Because of international aviation regulations, both planes were equipped with a system called TCAS - Traffic Collision Avoidance System. In case both planes were on a collision course, the system would identify a conflict and issue opposite oral commands to the flightcrews, ordering one to descend and one to climb until they are clear of conflict. As they entered the Skyguide controlled airspace, both aircraft were cruising at an altitude of 36 thousand feet and on a collision course. However, at the time Nielsen’s attention was fixed on an AeroLloyd flight attempting to land at Friedrichshafen Airport. Since the telephone lines were disconnected, Nielsen could not contact the airport’s control tower to hand the flight over to them. Also, since the Friedrichshafen approach area was displayed on a different radar screen than the area over Überlingen and the collision alarm was switched off for maintenance, Nielsen at first did not spot the danger.
The TCAS system, however, did. As both the Tupolev and the Boeing closed the distance, the system activated on both planes. At first, it only advised the crews of approaching traffic. However, as the planes neared each other, the warning step activated. It instructed the Russian pilots to climb, while the DHL crew was given the instruction to descend. The DHL pilots followed the system’s command and began their descent. The cockpit voice recorder in the Russian plane, however, registered audible confusion on the part of the Russian pilots, who were unsure of whether to follow the commands of the TCAS, or to wait for the ATC to respond to the situation.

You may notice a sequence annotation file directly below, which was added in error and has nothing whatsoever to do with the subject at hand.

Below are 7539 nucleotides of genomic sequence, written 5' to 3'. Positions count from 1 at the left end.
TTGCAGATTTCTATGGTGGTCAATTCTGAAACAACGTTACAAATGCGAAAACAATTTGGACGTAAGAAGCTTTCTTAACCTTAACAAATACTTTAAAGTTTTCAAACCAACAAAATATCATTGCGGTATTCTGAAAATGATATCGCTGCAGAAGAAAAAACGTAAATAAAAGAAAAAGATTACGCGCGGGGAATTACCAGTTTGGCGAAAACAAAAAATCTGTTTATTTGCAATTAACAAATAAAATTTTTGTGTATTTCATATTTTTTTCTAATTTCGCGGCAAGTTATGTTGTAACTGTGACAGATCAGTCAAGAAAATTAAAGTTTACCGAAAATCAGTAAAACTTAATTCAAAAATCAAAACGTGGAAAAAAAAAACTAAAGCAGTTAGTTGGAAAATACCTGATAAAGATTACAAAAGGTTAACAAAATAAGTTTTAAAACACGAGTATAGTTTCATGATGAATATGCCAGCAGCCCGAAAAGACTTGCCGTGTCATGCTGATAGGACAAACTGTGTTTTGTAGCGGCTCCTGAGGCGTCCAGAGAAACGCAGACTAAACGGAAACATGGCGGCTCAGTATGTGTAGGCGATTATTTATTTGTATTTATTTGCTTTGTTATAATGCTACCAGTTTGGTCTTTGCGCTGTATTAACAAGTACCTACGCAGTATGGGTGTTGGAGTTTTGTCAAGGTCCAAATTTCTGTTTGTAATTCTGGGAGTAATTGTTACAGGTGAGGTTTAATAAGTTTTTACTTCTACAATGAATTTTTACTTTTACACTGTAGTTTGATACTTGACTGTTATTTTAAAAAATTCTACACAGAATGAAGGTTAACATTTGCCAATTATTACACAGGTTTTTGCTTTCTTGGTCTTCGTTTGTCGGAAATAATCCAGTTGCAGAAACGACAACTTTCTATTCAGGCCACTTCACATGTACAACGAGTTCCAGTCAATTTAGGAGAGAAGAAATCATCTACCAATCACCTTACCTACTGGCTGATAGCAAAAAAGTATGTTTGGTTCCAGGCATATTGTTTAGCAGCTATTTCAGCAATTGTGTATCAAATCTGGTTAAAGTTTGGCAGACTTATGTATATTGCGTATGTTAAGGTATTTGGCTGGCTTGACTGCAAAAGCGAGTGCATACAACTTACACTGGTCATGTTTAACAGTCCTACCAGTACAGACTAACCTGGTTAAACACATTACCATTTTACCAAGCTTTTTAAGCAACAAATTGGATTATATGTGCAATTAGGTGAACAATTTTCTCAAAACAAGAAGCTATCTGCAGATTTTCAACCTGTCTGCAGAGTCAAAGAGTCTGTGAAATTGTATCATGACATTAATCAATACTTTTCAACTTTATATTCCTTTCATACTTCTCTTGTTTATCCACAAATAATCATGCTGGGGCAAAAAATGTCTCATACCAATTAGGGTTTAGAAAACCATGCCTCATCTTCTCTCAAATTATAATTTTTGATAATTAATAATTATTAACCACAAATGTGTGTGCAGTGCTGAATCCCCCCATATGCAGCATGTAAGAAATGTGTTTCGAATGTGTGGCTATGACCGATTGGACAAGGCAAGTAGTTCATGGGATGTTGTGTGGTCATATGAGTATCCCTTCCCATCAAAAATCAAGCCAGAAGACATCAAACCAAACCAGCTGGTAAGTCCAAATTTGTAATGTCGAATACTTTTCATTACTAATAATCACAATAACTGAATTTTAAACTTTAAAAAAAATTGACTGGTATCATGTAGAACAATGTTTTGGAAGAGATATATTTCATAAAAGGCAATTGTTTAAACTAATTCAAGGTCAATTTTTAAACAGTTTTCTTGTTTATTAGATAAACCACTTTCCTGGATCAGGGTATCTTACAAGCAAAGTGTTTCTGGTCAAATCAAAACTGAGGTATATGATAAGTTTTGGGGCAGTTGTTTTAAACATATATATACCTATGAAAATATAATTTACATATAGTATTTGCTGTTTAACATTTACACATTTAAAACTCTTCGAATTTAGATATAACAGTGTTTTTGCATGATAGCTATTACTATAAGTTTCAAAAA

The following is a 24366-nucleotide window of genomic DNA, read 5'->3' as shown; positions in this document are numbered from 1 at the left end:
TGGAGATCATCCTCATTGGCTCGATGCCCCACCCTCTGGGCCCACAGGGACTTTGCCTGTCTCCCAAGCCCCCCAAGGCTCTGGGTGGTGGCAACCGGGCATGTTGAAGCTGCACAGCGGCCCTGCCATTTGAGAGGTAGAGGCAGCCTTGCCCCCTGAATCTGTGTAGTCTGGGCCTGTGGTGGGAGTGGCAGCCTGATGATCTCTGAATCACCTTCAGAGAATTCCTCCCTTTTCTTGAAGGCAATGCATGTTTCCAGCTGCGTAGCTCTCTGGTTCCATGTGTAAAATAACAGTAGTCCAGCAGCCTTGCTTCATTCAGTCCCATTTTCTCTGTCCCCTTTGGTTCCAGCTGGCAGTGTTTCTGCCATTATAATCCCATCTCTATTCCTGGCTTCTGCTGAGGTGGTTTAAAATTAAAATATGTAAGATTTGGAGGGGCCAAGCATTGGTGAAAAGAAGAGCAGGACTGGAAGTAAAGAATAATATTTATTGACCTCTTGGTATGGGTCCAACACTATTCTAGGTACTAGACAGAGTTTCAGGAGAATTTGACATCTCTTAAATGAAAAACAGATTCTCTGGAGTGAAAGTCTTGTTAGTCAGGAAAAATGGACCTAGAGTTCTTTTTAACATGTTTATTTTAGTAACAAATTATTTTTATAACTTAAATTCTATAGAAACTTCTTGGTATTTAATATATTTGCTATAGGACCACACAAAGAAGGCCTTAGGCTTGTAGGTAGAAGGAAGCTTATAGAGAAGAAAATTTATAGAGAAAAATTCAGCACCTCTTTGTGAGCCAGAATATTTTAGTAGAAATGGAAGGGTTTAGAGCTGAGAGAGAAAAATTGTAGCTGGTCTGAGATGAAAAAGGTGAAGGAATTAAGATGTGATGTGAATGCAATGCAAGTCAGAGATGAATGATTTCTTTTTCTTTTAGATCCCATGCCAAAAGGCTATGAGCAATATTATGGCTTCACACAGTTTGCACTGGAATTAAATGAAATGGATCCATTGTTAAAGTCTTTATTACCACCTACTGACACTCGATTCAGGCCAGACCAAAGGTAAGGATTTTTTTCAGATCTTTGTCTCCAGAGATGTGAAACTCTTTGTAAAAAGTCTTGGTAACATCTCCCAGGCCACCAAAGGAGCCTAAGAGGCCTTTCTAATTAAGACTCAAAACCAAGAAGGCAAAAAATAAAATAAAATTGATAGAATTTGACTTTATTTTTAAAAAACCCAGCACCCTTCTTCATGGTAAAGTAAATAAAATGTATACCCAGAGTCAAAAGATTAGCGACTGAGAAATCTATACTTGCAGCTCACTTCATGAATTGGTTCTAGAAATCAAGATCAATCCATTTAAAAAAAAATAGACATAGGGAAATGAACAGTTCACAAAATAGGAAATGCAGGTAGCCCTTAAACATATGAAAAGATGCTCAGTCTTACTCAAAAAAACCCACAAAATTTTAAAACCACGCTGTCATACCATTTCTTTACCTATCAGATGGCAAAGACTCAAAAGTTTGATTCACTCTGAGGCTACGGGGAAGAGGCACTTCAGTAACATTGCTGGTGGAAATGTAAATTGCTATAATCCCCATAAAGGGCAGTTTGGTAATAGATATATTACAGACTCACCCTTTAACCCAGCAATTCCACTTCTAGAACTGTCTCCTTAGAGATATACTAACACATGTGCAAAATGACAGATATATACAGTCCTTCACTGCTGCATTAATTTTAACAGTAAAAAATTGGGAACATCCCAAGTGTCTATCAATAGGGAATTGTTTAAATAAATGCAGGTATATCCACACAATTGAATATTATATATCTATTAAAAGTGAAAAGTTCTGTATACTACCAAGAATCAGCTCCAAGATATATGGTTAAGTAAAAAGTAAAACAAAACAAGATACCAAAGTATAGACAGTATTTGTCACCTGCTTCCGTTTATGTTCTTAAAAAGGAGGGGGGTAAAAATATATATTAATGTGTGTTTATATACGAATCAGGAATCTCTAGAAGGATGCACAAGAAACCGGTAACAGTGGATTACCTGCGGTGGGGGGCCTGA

As Nielsen came back to his original station, he quickly spotted the danger. In his haste, he contacted the Russian airliner and ordered it to descend, not knowing that the DHL plane was descending as well (the pilots of the cargo plane did radio in the fact that they were descending as told by TCAS, but Nielsen did not hear their radio call due to his attention being diverted to the AeroLloyd flight). The Russian pilots followed the command of the controller, even though TCAS was telling them to climb. Seconds before the collision, both crews spotted each other in the night sky - but with the closing speed of both jets, it was too late to avoid the collision.